Welcome to The University of Oslo and the paintings by Munch!
This summer we open the doors to the University Aula and you can experience Munch in magnificent surroundings. Munch's paintings in the Aula are a major work in Norwegian monumental painting, and many do not know that the 11 paintings are the only decoration by Edvard Munch that is still in its original context.
Take the opportunity to see Munch in the center of Oslo and experience the beautiful Aula!
Foto: Svein Andersen/Sidsel de Jong
The University Aula is open at 10:00 – 14:00 on the following days:
- 28 June – 2 July
- 5 July – 9 July 9
- 12 July – 16 July
- 26vJuly – 30 July
(The Aula is closed from 19 July - 25 July)
The main paintings are Solen, Alma Mater and Historien.
Solen - affirms the Aula's theme 'enlightenment'
Solen (The Sun) is the central part of Munch's painting cycle. Munch wanted the Aula-paintings to accommodate "a closed and independent world of ideas", and that they should convey both the "special Norwegian and universal". The scorching sun that rises above Kragerø's archipelago sends its rays out to the canvases on both sides. It consolidates the Aula's theme 'enlightenment' and transforms the university's central task into a majestic, abstract image.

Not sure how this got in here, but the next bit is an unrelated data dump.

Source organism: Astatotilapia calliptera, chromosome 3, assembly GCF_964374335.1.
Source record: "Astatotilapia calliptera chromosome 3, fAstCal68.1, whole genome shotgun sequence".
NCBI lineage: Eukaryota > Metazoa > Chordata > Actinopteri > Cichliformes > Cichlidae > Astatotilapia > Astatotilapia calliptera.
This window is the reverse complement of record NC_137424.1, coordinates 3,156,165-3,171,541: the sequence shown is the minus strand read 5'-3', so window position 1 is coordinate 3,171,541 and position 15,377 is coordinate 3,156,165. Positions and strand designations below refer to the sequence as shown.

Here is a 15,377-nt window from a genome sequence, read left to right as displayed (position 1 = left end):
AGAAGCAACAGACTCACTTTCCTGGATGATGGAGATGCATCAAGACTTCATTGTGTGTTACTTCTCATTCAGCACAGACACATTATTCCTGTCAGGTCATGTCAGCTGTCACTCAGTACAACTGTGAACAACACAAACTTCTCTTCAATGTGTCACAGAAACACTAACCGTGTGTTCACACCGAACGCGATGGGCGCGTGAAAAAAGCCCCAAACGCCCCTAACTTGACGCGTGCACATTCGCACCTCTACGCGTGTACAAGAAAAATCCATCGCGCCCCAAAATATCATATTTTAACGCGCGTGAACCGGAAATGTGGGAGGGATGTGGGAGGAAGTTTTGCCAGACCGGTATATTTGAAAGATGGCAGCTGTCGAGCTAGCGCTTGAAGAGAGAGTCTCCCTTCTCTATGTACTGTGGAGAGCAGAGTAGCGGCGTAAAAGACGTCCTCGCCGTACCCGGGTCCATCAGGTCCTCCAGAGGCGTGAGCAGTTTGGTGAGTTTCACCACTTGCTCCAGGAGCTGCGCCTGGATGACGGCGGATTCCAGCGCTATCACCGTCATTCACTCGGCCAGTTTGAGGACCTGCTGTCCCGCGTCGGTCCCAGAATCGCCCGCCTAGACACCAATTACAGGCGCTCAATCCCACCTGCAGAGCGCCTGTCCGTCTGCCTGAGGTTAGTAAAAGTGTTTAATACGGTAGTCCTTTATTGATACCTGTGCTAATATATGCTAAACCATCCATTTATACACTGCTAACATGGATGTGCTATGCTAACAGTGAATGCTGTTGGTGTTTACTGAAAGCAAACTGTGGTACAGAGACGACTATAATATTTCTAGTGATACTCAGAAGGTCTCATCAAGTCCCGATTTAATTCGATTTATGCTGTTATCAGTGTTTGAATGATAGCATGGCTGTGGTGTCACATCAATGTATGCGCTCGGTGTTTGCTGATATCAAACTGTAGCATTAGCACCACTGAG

Alma Mater - mother earth that gives the milk of science
This painting expresses the university itself; here the lines are drawn back to the University of Bologna, which was originally called Alma Mater Studiorum (founded in 1088). The children in the picture explore the world, and this is how Munch described the mother who nourishes the children: "Alma Mater is still alma mater, but can also mean Mother Earth - It is a symbol of the more external boundaries of science… She gives the milk of science".
Together with Historien (The History) across the room, academia is portrayed as one big family through the generations.
Historien - a popular approach to academic studies and political nation-building
The old man is wearing a red hat that symbolizes freedom, and is dressed in patched clothes, like a fisherman. This is how he symbolizes Norway's history.
The symbol of the subject history was often a classic figure. In contrast, Munch shows the "history of the people", represented by the old worker and a modern boy. The picture is thus a popular approach to academic studies and political nation-building in the 19th century, where the artist's uncle, the historian P. A. Munch, was the pioneer.